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I'm Doug Haberstroh, and this is the story of my wife Keri. Keri was diagnosed with breast cancer in 2005 at the age of 25. Well, now you're in for a real treat in this post. Keri starts off with a reaction to how the chemo treatments for metastatic breast cancer have been progressing and the pain that still just won't leave. The pain has become so fierce at times that she is not able to move or sit in one place for any length of time; I cannot even explain how painful and annoying that was for her. To end this SharePost I finally send an e-mail to our family and my friends, a much overdue e-mail. Subject: Quick Note Sent: Monday, July 31, 2006 2:56 PM Hi Everyone, I only have time for a quick note. My fourth treatment is this coming Wednesday on August 2nd. The pain is still hanging around and we are trying all kinds of things to find a good medicine to help mask the pain. The doctor is a little concerned that the pain is sti...
Many would argue that back pain is inevitable and for some it becomes a sudden reality. Bending over to pick up a piece of paper, moving furniture, or reaching for something in the car's back seat; one of these scenarios may sound familiar to you. At home or at work, you need to know what to do when a sudden attack of back pain occurs. Fortunately, most back pain will get better naturally. But in order to improve your chances of recovery and to save yourself a trip to your doctor's office, you need to learn some first aid for back pain.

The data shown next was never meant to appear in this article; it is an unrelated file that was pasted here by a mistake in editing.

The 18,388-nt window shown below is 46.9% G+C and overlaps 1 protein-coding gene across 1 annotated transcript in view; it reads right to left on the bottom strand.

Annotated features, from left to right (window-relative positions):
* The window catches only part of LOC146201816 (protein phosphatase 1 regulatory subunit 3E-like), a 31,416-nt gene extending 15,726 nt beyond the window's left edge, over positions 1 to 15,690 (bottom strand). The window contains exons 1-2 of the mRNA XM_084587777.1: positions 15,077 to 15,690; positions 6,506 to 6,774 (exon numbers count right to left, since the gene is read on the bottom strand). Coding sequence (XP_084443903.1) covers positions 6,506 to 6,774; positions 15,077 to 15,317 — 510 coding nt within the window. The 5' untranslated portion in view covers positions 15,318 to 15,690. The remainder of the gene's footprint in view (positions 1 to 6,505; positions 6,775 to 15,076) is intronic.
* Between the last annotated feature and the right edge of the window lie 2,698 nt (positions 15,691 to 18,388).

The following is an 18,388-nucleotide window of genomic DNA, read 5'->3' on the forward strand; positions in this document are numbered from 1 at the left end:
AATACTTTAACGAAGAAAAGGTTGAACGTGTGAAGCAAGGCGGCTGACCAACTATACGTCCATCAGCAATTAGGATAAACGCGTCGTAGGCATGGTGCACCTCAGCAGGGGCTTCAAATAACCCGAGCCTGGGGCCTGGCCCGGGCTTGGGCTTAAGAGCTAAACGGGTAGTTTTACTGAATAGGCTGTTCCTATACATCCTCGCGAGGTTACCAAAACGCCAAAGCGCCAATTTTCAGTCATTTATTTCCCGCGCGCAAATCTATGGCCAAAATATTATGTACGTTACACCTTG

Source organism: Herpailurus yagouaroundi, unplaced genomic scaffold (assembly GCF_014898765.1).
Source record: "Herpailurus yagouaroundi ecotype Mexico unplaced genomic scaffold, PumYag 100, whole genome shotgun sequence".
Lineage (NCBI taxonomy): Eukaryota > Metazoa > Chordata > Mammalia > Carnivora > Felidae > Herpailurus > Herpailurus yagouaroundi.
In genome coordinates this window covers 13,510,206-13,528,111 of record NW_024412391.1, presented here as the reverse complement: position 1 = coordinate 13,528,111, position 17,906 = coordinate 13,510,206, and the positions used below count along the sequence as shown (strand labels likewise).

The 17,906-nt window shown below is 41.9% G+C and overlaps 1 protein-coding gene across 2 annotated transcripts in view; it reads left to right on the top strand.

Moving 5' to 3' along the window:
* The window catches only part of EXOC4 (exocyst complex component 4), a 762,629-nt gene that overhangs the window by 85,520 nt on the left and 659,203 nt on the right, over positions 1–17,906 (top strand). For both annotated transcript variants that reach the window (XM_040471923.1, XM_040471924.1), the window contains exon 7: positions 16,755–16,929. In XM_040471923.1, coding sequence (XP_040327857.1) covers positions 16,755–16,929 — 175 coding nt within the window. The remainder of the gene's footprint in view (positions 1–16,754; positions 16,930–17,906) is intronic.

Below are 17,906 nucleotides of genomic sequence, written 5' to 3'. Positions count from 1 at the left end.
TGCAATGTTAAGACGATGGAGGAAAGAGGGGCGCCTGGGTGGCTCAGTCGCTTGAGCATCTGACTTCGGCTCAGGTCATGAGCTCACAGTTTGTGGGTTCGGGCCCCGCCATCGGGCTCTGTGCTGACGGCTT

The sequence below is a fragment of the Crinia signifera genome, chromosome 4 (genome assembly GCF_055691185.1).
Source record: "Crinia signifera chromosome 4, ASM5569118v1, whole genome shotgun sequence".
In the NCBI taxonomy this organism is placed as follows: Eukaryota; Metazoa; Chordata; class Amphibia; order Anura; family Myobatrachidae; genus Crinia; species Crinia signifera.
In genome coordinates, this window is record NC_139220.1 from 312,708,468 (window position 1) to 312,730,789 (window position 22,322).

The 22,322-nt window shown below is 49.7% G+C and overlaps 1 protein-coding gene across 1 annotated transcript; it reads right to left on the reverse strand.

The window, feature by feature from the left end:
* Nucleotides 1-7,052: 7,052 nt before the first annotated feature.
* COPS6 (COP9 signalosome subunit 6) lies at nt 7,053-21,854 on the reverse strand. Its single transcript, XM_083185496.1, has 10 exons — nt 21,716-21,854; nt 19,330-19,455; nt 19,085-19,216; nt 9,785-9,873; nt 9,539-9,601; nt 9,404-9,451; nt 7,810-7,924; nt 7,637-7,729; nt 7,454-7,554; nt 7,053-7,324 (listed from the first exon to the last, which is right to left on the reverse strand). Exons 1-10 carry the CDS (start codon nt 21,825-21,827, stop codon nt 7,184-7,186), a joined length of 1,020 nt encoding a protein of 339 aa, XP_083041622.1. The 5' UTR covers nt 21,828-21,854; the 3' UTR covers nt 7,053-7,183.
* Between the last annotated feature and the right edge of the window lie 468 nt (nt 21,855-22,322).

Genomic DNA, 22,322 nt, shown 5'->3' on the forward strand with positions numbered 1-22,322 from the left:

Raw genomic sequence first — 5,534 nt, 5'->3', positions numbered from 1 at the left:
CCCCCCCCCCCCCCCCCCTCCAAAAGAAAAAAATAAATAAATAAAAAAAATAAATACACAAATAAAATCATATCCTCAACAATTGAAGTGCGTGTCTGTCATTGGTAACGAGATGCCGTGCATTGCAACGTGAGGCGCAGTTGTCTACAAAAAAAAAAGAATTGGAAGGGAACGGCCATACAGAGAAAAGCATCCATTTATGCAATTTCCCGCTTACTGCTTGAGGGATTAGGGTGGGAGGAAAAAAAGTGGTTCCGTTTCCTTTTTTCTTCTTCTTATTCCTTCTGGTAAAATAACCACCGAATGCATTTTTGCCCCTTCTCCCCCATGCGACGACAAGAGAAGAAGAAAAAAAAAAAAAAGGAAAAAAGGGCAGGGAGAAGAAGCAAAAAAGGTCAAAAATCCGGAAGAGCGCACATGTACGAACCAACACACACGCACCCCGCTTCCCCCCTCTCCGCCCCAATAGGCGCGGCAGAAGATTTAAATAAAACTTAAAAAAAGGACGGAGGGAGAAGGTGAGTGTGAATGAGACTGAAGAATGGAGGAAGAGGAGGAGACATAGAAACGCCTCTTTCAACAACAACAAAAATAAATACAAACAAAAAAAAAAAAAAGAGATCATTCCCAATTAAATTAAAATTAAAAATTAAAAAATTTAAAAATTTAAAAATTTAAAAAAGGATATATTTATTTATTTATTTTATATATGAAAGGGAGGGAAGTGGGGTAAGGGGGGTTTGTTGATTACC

Those of you familiar with life-saving first aid remember the ABC's (Airway, Breathing, and Circulation). Let's apply the ABC's to your back; "A" for arrest the offending activity, "B" for balance the pressure, "C" for control the inflammation. With the ABC's for sudden back pain, you can quickly recover from a sudden back pain attack.
Let's go back to the scenarios: bending, lifting, and twisting (the BLT's). All of these activiti...
Why does sitting for long periods of time increase back pain sometimes? This question has been studied for the past 50 years and researchers still find controversy when trying to answer the question. At the heart of the dilemma is a mechanical dynamic between body weight, body posture, and spinal disc load.
A loading, compressive force on a spinal disc creates a certain amount of pressure within the disc which is like a marshmallow in between two graham crackers being squished together. This pressure can be measured with special devices inserted into the disc. With various body positions like lying down, sitting, standing and bending forward, the pressure amounts vary and were first reported in the landmark study performed by Dr. Nachemson in 1981 . In this study, he found that sitting produced higher pressures in the spinal disc than standing. So, for the past thirty years, clinicians have told patients with degenerative disc related back pain to avoid prolong sitting because h...
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